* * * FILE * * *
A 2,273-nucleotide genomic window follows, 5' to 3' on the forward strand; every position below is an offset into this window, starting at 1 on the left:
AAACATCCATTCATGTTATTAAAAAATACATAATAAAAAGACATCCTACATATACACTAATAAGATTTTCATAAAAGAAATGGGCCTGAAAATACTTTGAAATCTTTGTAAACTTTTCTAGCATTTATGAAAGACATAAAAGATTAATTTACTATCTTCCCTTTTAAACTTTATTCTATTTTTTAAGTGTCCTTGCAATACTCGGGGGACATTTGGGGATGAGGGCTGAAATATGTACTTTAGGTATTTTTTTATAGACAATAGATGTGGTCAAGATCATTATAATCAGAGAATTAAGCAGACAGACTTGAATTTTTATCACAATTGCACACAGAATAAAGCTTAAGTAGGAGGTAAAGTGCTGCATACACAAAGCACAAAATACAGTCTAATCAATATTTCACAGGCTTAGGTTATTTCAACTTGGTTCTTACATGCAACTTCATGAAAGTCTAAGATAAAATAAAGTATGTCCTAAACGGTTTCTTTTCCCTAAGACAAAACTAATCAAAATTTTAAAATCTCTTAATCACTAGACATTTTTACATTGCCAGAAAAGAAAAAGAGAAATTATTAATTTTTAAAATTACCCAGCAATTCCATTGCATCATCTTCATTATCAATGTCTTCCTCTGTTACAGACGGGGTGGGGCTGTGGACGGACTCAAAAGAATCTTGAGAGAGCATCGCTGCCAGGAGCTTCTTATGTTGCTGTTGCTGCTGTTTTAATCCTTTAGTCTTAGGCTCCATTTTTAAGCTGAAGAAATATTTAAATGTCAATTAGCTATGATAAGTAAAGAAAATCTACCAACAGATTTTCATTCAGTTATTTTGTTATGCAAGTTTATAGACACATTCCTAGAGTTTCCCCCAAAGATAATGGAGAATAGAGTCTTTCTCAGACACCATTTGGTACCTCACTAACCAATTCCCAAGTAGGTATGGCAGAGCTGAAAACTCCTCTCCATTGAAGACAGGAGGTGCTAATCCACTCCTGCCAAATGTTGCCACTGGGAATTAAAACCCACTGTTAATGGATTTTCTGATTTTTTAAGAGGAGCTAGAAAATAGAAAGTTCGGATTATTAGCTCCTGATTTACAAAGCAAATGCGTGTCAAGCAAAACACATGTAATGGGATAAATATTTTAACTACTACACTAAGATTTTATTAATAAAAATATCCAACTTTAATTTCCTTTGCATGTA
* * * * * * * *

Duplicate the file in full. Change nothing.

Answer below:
A 2,273-nucleotide genomic window follows, 5' to 3' on the forward strand; every position below is an offset into this window, starting at 1 on the left:
AAACATCCATTCATGTTATTAAAAAATACATAATAAAAAGACATCCTACATATACACTAATAAGATTTTCATAAAAGAAATGGGCCTGAAAATACTTTGAAATCTTTGTAAACTTTTCTAGCATTTATGAAAGACATAAAAGATTAATTTACTATCTTCCCTTTTAAACTTTATTCTATTTTTTAAGTGTCCTTGCAATACTCGGGGGACATTTGGGGATGAGGGCTGAAATATGTACTTTAGGTATTTTTTTATAGACAATAGATGTGGTCAAGATCATTATAATCAGAGAATTAAGCAGACAGACTTGAATTTTTATCACAATTGCACACAGAATAAAGCTTAAGTAGGAGGTAAAGTGCTGCATACACAAAGCACAAAATACAGTCTAATCAATATTTCACAGGCTTAGGTTATTTCAACTTGGTTCTTACATGCAACTTCATGAAAGTCTAAGATAAAATAAAGTATGTCCTAAACGGTTTCTTTTCCCTAAGACAAAACTAATCAAAATTTTAAAATCTCTTAATCACTAGACATTTTTACATTGCCAGAAAAGAAAAAGAGAAATTATTAATTTTTAAAATTACCCAGCAATTCCATTGCATCATCTTCATTATCAATGTCTTCCTCTGTTACAGACGGGGTGGGGCTGTGGACGGACTCAAAAGAATCTTGAGAGAGCATCGCTGCCAGGAGCTTCTTATGTTGCTGTTGCTGCTGTTTTAATCCTTTAGTCTTAGGCTCCATTTTTAAGCTGAAGAAATATTTAAATGTCAATTAGCTATGATAAGTAAAGAAAATCTACCAACAGATTTTCATTCAGTTATTTTGTTATGCAAGTTTATAGACACATTCCTAGAGTTTCCCCCAAAGATAATGGAGAATAGAGTCTTTCTCAGACACCATTTGGTACCTCACTAACCAATTCCCAAGTAGGTATGGCAGAGCTGAAAACTCCTCTCCATTGAAGACAGGAGGTGCTAATCCACTCCTGCCAAATGTTGCCACTGGGAATTAAAACCCACTGTTAATGGATTTTCTGATTTTTTAAGAGGAGCTAGAAAATAGAAAGTTCGGATTATTAGCTCCTGATTTACAAAGCAAATGCGTGTCAAGCAAAACACATGTAATGGGATAAATATTTTAACTACTACACTAAGATTTTATTAATAAAAATATCCAACTTTAATTTCCTTTGCATGTA